Sunday, February 6, 2011

Freedom, rest and joy on the Sabbath

2And on the seventh day God finished his work that he had done, and he rested on the seventh day from all his work that he had done. 3So God blessed the seventh day and made it holy, because on it God rested from all his work that he had done in creation. 
Karl Barth has an interesting exposition of this beginning of Genesis 2, all that it says about the Sabbath for man:
It is not a question of recuperation after a toilsome and well-done job. Even the Sabbath rest of man corresponding to the divine rest does not have this sense in the Old Testament, but means negatively a simple cessation and abstention from further work. The freedom, rest and joy of the Sabbath consist in the fact that on this day man is released from his daily work. On the Sabbath he does not belong to his work. Nor is it merely a question of having to recuperate from the work that lies behind him and to fortify himself for the new tasks that are ahead. On the Sabbath he belongs to himself.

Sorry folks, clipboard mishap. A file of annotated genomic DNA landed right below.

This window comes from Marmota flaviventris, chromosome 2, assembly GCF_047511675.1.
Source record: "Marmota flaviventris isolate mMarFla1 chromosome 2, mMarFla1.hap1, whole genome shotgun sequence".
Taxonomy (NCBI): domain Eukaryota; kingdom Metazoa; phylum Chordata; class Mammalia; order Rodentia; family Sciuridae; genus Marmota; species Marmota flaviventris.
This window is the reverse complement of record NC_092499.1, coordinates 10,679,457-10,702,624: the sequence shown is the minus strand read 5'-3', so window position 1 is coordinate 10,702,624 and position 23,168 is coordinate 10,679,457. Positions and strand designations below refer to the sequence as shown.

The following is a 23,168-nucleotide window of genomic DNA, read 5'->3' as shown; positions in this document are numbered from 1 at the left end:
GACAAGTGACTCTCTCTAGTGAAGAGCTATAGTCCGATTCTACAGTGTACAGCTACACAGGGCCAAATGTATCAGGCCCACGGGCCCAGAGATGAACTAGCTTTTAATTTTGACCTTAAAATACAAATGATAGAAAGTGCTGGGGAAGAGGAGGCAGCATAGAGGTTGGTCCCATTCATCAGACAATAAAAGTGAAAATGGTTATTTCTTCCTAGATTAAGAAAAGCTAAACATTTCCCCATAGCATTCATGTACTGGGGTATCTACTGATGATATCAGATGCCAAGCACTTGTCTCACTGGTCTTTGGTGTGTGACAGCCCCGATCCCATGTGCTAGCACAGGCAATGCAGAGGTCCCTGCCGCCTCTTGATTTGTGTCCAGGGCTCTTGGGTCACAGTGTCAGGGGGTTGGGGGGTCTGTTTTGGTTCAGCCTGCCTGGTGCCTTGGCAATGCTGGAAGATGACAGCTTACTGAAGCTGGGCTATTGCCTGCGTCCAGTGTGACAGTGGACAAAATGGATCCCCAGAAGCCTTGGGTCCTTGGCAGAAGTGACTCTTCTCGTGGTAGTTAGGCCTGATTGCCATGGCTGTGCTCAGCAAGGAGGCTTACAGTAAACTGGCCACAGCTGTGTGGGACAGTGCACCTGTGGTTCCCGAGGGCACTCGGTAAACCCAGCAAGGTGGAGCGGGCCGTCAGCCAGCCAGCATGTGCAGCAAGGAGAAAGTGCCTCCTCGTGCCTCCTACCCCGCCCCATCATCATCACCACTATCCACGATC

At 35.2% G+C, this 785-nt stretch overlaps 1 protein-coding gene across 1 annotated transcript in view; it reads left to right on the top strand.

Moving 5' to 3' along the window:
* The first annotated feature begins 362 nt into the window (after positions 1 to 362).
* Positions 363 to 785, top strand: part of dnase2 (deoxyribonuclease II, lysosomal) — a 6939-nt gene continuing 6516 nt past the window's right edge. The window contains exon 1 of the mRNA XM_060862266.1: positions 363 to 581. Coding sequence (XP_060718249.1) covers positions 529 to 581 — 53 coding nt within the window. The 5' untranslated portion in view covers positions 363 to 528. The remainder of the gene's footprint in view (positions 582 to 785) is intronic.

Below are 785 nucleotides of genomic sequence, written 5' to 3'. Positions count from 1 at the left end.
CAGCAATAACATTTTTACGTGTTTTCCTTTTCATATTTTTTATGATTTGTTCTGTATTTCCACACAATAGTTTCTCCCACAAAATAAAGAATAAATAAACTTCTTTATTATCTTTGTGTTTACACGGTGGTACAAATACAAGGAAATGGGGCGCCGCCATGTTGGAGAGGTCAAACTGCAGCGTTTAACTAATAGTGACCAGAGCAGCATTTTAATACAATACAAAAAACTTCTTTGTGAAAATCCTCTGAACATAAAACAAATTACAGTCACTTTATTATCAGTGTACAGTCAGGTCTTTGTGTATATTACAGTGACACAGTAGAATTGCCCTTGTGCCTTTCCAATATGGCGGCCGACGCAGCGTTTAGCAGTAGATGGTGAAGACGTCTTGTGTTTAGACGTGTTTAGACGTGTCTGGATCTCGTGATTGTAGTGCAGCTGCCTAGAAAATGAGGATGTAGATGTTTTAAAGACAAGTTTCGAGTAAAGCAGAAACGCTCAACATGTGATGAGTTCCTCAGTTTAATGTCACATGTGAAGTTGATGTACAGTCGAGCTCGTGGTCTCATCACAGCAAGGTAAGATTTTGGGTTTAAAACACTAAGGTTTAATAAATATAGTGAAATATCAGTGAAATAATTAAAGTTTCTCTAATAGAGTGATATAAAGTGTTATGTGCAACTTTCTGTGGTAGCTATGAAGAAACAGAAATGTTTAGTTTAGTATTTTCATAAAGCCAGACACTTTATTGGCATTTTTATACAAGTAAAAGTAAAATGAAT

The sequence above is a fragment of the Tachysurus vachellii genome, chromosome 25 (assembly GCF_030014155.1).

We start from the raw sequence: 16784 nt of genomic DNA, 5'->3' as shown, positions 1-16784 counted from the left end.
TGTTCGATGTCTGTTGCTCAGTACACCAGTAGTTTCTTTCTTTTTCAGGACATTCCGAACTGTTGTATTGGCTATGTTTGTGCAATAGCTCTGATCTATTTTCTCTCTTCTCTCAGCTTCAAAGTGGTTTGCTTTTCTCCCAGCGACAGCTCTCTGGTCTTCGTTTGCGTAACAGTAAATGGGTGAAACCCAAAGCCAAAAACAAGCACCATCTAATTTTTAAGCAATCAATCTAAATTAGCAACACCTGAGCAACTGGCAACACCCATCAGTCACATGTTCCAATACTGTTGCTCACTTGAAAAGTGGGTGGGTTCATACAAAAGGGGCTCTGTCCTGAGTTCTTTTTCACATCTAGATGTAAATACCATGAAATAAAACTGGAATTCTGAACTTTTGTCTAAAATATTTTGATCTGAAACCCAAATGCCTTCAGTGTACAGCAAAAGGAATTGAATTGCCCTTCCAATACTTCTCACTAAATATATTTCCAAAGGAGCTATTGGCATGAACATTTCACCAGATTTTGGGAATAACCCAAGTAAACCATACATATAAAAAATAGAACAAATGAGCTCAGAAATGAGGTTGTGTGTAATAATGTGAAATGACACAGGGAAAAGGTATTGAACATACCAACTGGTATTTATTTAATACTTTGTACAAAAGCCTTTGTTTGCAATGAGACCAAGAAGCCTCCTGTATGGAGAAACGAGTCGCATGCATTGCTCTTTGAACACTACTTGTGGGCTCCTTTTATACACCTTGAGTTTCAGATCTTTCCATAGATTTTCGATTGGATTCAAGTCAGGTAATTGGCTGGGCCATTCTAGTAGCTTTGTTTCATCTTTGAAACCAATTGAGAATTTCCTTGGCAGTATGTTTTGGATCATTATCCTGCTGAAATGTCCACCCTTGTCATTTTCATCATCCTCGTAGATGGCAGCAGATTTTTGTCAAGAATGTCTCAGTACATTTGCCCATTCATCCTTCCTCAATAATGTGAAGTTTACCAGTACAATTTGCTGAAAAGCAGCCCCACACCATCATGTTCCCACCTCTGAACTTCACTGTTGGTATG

Whether he be farmer, artisan, servant or maid, he is just the man who for six days had to be these things and to perform the corresponding tasks, but whose being and existence are more than all these things .... that his work cannot devour him but consists of steps towards this goal, is confirmed at the end of each week by the proffered freedom, rest and joy of the workless Sabbath which he is granted. It is this which gives perspective and depth, meaning and lustre, to all his weeks, and therefore to his whole time, as well as to the work which he performs in his time.
Karl Barth, Church Dogmatics 3.1: The Doctrine of Creation, page 214.

So on the Sabbath we can celebrate and enjoy that our work and employment (or lack of ) does not define us or have to consume us. There is freedom and joy in that.

The watercolour is God blessing the seventh day by William Blake.

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